POLLINATORS IN ACTION – SUNFLOWERS
February 7th at 5:00 PM. To sign up for this program send an email to firstname.lastname@example.org with the note ART WORKSHOP in the subject line. We will email you the ZOOM ID and password.
- Black wax crayon (or any dark color crayon)
- Watercolor or water-based paint
- Sturdy white paper
- Brush and container of water
- Paper towel
- Newspaper or table covering (optional but recommended)
Many sunflowers can self pollinate, as pollen is spread by wind between florets in a single disc. However, insect pollination is more beneficial, especially in times of stress. Bees could increase self pollination rate, spreading it while crawling between florets on a single disc.
The plant was first domesticated in the Americas. Sunflower seeds were brought to Europe from the Americas in the 16th century, where, along with sunflower oil, they became a widespread cooking ingredient. With time, the bulk of industrial-scale production has shifted to Eastern Europe, and (2020) Russia and Ukraine together produce over half of worldwide seed production.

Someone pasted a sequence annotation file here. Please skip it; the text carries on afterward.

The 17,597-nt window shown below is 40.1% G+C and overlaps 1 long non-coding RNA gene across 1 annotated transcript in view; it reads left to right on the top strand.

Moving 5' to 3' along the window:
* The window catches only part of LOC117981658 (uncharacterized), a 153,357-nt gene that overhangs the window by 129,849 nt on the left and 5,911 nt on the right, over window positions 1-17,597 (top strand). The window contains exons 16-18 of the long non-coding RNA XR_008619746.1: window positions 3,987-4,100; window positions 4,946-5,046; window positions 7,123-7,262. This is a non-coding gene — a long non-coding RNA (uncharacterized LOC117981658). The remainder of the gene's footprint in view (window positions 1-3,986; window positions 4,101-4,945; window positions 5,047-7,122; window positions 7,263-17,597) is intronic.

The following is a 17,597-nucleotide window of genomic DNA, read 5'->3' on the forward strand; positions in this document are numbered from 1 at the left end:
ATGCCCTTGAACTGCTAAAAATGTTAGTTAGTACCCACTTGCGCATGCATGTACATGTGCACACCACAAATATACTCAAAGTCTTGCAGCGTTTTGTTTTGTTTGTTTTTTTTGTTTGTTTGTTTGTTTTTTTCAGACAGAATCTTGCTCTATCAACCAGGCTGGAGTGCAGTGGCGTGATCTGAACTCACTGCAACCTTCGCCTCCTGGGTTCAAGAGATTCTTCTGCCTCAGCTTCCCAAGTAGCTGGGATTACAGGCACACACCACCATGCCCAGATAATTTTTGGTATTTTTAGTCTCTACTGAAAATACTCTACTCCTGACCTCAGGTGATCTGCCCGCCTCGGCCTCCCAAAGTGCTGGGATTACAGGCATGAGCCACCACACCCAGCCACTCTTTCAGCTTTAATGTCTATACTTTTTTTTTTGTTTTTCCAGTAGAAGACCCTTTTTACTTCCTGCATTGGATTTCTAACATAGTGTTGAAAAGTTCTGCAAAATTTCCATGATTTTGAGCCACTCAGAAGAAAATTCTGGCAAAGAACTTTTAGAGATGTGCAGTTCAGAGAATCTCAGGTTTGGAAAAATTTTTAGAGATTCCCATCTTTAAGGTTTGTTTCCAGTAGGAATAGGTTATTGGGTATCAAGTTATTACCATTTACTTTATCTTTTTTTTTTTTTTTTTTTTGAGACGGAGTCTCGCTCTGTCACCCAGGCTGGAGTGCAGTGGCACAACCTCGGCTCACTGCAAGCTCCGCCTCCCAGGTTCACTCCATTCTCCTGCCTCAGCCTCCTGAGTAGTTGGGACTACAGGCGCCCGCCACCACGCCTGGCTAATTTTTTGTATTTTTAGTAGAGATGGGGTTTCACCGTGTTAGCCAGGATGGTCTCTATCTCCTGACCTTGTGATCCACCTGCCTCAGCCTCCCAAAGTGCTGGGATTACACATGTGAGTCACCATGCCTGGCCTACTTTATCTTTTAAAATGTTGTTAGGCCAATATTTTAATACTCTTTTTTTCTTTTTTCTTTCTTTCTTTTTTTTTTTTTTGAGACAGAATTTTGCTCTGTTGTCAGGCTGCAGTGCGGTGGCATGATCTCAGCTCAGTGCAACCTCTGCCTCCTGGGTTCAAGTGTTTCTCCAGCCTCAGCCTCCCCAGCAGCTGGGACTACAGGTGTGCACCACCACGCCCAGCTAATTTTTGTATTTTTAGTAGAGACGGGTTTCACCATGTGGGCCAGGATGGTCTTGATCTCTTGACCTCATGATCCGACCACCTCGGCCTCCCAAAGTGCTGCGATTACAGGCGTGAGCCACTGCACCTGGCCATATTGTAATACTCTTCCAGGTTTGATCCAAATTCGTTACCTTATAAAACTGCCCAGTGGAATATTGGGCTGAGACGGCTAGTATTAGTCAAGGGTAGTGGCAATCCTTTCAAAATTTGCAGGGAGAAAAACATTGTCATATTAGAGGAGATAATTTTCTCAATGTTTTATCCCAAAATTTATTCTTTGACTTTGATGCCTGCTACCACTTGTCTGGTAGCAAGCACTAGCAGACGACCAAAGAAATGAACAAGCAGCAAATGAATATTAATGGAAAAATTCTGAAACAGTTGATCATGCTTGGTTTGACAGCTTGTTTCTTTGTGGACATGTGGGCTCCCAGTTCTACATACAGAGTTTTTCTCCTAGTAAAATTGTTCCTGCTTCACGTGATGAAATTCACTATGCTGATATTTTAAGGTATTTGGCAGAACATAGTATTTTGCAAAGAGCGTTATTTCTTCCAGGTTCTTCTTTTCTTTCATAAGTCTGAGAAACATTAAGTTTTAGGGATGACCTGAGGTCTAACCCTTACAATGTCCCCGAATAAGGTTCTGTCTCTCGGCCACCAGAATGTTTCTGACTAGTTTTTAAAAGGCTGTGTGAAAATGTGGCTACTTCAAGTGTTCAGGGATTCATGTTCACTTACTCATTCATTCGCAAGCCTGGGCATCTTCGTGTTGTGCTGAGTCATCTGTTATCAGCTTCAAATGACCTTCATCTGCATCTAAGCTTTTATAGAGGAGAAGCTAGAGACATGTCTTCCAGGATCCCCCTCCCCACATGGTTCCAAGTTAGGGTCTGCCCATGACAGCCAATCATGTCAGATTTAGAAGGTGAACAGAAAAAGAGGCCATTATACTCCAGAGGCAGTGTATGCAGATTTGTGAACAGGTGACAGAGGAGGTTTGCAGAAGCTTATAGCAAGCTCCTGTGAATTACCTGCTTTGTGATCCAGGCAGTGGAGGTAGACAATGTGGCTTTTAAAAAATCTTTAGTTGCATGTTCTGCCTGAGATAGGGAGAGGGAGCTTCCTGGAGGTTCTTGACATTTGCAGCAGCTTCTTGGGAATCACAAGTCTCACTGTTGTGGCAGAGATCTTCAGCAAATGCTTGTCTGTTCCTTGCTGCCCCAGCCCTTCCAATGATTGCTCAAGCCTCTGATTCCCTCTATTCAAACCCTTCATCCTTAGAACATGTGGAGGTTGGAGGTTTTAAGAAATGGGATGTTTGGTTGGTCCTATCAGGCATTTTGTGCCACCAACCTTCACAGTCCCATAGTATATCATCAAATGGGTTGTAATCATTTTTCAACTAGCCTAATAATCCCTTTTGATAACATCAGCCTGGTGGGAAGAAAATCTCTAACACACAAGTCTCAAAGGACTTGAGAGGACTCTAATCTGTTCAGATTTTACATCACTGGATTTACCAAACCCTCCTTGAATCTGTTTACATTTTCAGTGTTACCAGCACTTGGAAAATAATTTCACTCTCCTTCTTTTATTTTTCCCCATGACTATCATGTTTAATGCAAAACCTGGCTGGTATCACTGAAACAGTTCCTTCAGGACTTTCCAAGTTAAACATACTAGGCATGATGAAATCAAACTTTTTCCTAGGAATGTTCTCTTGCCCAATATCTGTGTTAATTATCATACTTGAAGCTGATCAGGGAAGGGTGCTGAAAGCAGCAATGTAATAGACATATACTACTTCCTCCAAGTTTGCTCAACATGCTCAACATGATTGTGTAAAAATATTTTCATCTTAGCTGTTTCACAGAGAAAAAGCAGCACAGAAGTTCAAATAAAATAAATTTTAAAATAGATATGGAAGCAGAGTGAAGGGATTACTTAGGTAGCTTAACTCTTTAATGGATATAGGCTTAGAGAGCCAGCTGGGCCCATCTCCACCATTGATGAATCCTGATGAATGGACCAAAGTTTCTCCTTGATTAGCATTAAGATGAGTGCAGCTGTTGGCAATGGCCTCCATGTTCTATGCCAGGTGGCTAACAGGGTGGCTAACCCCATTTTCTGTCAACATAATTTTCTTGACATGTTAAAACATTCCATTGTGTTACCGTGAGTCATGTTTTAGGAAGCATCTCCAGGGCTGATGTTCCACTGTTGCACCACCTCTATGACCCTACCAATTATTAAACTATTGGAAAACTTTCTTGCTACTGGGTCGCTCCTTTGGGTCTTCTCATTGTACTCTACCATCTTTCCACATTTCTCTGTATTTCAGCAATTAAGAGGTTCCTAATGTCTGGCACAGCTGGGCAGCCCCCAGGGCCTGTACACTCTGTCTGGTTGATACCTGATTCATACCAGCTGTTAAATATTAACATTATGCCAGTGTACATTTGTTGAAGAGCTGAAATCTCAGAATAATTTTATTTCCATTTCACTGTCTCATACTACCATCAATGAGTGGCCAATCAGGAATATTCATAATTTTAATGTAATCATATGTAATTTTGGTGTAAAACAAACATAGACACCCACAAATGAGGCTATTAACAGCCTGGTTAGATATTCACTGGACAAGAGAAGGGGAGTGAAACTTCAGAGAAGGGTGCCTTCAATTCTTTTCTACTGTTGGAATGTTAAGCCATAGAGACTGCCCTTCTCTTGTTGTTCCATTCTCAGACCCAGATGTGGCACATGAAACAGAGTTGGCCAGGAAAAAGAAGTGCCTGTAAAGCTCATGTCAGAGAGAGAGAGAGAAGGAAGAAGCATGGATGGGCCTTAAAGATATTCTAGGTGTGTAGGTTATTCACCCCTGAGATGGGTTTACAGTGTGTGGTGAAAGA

The plant has an erect rough-hairy stem, reaching typical heights of 10 feet. Sunflower leaves are broad, coarsely toothed, rough and mostly alternate; those near the bottom are largest and commonly heart-shaped.
The plant flowers in summer. What is often called the “flower” of the sunflower is actually a “flower head” 3–5 in wide, of numerous small individual five-petaled flowers (“florets”). The outer flowers, which resemble petals, are called ray flowers. Each “petal” consists of a ligule composed of fused petals of an asymmetrical ray flower. They are sexually sterile and may be yellow, red, orange, or other colors. The spirally arranged flowers in the center of the head are called disk flowers. These mature into fruit (sunflower “seeds”).